An international team of leading researchers and clinicians here provide a comprehensive, epidemiological overview of this multi-faceted and still perplexing disorder, and address some of the key questions it raises. How important in the genetic contribution to schizophrenia? Do pregnancy and birth complications increase the risk for schizophrenia? Is the incidence of schizophrenia changing? Why is the rate higher among immigrants and in those born in cities? Controversial issues such as the validity of discrete or dimensional classifications of schizophrenia and the continuum between psychosis and 'normality' are explored in depth, and separate chapters are devoted to topics of particular relevance to schizophrenia such as suicide, violence and substance abuse. Finally, new prospects for treatment and prevention are considered. Drawing together the findings from social, genetic, developmental and classical epidemiology of schizophrenia, this text will prove an invaluable resource for clinicians and researchers.It was once fashionable to attribute this to an a#39;age-incidencea#39; effect, i.e. more of the people born early in the year will have developed schizophrenia simply because they are a number of months older than those born later in the year ( Lewis, anbsp;...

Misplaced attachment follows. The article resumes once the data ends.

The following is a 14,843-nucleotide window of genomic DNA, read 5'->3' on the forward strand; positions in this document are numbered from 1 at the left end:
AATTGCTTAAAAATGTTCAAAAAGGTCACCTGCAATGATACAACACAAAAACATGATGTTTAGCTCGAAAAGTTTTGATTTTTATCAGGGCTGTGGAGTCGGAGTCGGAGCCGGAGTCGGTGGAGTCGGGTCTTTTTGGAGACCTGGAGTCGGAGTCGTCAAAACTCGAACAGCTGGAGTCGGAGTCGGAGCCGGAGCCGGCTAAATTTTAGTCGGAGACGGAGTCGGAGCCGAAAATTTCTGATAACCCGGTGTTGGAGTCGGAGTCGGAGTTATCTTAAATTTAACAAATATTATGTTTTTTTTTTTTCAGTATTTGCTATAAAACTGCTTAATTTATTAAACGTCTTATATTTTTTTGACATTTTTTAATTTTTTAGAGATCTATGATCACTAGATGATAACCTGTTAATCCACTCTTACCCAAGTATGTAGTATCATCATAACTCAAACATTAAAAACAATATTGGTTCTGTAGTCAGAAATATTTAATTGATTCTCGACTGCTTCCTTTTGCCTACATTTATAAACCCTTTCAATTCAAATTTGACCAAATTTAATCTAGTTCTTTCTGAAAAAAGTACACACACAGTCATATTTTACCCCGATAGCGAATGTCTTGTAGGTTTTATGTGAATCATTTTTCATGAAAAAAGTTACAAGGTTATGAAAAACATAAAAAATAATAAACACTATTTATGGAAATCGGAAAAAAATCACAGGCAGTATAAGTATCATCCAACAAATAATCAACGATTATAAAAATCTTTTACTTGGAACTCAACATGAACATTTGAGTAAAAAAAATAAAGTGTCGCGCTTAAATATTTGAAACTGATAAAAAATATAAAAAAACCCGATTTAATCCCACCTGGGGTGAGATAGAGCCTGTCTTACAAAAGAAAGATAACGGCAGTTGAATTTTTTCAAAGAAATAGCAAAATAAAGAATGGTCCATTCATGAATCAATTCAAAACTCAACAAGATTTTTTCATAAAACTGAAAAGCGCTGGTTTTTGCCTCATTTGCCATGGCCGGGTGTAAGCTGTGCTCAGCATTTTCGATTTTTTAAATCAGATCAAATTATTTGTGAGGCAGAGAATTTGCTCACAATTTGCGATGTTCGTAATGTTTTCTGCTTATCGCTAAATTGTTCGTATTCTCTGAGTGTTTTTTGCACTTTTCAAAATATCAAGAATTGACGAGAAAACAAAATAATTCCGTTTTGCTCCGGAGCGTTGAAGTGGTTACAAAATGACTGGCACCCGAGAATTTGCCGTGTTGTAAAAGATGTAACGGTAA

|Title||:||The Epidemiology of Schizophrenia|
|Author||:||Robin M. Murray, Peter B. Jones, Ezra Susser, Jim Van Os, Mary Cannon|
|Publisher||:||Cambridge University Press - 2002-11-28|